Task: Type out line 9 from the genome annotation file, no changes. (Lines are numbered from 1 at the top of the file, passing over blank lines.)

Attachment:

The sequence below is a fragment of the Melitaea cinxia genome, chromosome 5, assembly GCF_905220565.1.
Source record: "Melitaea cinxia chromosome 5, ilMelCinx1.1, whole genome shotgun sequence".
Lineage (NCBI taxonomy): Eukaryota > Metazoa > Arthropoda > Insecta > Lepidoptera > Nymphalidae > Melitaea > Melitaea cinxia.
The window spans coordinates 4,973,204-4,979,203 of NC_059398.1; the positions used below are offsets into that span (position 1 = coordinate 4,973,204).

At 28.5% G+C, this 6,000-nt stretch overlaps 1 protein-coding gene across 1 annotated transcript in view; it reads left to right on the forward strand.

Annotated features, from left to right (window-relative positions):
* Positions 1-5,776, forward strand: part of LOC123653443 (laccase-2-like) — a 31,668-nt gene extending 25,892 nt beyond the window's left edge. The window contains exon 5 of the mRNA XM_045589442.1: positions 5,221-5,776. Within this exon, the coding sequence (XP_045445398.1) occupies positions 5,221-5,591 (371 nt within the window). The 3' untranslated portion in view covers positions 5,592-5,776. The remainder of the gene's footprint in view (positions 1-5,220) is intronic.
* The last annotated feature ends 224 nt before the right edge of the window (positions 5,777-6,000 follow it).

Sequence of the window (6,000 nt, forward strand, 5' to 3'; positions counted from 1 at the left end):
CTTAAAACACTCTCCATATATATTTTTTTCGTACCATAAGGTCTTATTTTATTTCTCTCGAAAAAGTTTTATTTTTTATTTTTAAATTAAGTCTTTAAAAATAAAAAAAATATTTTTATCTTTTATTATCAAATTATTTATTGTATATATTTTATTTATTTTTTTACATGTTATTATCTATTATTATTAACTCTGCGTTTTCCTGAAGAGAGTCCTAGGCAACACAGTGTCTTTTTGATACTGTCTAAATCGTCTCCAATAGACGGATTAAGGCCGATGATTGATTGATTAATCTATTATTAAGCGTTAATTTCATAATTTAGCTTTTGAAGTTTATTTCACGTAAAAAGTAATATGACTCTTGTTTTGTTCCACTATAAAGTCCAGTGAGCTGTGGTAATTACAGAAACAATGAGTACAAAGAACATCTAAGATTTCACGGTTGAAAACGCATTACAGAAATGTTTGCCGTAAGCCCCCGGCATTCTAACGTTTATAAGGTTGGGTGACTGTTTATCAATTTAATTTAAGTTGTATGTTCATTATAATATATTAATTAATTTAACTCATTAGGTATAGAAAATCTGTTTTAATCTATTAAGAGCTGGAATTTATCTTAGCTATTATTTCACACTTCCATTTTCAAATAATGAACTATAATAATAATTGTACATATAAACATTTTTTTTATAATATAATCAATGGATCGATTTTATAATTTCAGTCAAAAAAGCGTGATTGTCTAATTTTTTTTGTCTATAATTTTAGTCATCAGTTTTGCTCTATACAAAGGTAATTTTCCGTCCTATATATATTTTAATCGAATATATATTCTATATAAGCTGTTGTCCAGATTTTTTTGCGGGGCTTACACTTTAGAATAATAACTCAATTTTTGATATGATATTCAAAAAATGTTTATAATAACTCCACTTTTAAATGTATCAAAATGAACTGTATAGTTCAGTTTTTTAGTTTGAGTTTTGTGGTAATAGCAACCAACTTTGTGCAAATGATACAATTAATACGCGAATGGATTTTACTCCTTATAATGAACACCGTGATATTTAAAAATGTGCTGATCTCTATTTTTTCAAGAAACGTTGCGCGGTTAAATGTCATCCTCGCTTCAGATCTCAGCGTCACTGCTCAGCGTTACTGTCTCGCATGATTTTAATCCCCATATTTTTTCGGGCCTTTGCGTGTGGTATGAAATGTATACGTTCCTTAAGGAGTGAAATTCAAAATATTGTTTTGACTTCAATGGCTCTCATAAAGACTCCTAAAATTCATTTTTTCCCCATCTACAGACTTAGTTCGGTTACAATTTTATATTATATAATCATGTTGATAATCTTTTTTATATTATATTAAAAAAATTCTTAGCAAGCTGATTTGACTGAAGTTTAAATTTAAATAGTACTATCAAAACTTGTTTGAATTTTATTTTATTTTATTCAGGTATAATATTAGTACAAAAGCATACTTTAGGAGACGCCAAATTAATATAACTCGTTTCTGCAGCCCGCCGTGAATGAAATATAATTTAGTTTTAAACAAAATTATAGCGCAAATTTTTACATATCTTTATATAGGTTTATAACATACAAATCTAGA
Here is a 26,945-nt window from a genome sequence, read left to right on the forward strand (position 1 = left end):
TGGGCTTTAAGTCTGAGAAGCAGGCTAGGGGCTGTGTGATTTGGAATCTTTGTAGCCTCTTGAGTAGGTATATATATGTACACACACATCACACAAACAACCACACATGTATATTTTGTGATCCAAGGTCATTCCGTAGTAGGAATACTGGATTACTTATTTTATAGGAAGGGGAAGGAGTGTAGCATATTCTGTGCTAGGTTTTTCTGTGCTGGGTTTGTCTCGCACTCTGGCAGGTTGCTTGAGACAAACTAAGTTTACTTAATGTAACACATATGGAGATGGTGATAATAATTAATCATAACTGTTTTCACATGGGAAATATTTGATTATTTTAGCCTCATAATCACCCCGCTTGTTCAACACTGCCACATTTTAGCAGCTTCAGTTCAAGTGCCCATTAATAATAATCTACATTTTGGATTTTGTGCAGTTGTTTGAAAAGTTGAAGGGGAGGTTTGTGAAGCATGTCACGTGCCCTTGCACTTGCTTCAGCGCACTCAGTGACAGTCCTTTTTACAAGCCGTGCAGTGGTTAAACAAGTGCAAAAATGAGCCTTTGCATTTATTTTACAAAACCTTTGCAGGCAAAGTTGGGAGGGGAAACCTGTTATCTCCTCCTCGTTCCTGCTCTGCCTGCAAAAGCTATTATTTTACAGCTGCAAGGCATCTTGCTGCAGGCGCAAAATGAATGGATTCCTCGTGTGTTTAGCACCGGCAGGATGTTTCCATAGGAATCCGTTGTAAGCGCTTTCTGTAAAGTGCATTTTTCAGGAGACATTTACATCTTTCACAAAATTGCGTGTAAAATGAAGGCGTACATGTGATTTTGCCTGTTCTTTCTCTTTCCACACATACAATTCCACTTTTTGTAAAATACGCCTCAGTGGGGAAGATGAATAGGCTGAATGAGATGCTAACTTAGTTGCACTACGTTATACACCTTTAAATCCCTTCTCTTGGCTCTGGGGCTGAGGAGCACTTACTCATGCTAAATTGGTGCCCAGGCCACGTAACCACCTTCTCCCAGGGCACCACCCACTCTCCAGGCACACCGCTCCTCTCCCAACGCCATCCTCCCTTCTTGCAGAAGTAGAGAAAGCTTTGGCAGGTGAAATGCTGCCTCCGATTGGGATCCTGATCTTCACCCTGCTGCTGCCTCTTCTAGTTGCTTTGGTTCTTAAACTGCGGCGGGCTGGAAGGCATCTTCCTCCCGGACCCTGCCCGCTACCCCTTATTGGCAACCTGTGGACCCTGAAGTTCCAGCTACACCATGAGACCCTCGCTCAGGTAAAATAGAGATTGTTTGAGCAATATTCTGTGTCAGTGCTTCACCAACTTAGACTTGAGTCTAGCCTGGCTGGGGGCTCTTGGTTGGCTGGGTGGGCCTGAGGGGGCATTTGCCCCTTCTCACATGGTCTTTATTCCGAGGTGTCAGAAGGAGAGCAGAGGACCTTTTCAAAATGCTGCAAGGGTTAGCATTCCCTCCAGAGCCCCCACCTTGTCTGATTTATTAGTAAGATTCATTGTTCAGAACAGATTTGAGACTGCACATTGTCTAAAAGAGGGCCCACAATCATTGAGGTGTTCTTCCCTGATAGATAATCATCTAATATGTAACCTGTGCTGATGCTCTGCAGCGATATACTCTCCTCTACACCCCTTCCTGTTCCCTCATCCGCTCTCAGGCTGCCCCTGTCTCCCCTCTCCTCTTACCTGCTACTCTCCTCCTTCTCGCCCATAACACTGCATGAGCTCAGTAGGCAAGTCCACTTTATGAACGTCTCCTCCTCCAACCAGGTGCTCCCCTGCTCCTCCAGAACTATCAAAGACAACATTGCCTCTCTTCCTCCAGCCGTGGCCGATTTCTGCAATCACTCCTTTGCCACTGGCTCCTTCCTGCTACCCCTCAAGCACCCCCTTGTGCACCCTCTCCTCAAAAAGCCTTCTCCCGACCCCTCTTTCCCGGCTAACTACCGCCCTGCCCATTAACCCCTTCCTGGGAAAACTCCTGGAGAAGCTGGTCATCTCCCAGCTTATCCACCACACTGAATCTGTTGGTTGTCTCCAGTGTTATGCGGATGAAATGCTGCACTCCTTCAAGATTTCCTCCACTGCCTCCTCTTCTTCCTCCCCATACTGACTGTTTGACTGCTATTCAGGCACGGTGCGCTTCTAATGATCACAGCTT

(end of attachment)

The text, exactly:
Sequence of the window (6,000 nt, forward strand, 5' to 3'; positions counted from 1 at the left end):